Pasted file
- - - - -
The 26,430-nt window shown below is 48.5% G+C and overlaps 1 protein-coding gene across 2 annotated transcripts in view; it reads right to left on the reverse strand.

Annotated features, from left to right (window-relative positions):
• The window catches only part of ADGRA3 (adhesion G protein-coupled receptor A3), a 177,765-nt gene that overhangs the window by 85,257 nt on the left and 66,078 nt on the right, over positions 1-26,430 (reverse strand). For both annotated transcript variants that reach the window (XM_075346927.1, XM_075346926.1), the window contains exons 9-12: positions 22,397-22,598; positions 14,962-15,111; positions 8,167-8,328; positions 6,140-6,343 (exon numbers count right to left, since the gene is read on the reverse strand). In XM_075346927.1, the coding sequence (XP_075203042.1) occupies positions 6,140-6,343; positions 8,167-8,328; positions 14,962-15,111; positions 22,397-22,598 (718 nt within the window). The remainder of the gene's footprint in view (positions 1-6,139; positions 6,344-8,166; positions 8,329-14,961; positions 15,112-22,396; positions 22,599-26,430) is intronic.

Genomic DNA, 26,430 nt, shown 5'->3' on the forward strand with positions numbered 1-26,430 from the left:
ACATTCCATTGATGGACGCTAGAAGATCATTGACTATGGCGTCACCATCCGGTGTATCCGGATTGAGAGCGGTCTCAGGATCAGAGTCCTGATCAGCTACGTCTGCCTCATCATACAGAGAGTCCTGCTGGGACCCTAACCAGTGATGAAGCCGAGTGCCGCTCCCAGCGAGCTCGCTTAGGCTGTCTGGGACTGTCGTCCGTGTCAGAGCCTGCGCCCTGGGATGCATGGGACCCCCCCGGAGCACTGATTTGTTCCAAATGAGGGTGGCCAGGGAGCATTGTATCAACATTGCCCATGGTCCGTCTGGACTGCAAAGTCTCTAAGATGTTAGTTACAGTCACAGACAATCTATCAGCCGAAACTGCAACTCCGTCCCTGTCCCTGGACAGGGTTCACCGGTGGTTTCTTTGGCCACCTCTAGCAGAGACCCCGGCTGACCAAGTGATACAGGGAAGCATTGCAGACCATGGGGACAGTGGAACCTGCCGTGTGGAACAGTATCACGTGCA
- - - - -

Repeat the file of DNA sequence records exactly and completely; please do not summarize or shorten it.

The 26,430-nt window shown below is 48.5% G+C and overlaps 1 protein-coding gene across 2 annotated transcripts in view; it reads right to left on the reverse strand.

Annotated features, from left to right (window-relative positions):
• The window catches only part of ADGRA3 (adhesion G protein-coupled receptor A3), a 177,765-nt gene that overhangs the window by 85,257 nt on the left and 66,078 nt on the right, over positions 1-26,430 (reverse strand). For both annotated transcript variants that reach the window (XM_075346927.1, XM_075346926.1), the window contains exons 9-12: positions 22,397-22,598; positions 14,962-15,111; positions 8,167-8,328; positions 6,140-6,343 (exon numbers count right to left, since the gene is read on the reverse strand). In XM_075346927.1, the coding sequence (XP_075203042.1) occupies positions 6,140-6,343; positions 8,167-8,328; positions 14,962-15,111; positions 22,397-22,598 (718 nt within the window). The remainder of the gene's footprint in view (positions 1-6,139; positions 6,344-8,166; positions 8,329-14,961; positions 15,112-22,396; positions 22,599-26,430) is intronic.

Genomic DNA, 26,430 nt, shown 5'->3' on the forward strand with positions numbered 1-26,430 from the left:
ACATTCCATTGATGGACGCTAGAAGATCATTGACTATGGCGTCACCATCCGGTGTATCCGGATTGAGAGCGGTCTCAGGATCAGAGTCCTGATCAGCTACGTCTGCCTCATCATACAGAGAGTCCTGCTGGGACCCTAACCAGTGATGAAGCCGAGTGCCGCTCCCAGCGAGCTCGCTTAGGCTGTCTGGGACTGTCGTCCGTGTCAGAGCCTGCGCCCTGGGATGCATGGGACCCCCCCGGAGCACTGATTTGTTCCAAATGAGGGTGGCCAGGGAGCATTGTATCAACATTGCCCATGGTCCGTCTGGACTGCAAAGTCTCTAAGATGTTAGTTACAGTCACAGACAATCTATCAGCCGAAACTGCAACTCCGTCCCTGTCCCTGGACAGGGTTCACCGGTGGTTTCTTTGGCCACCTCTAGCAGAGACCCCGGCTGACCAAGTGATACAGGGAAGCATTGCAGACCATGGGGACAGTGGAACCTGCCGTGTGGAACAGTATCACGTGCA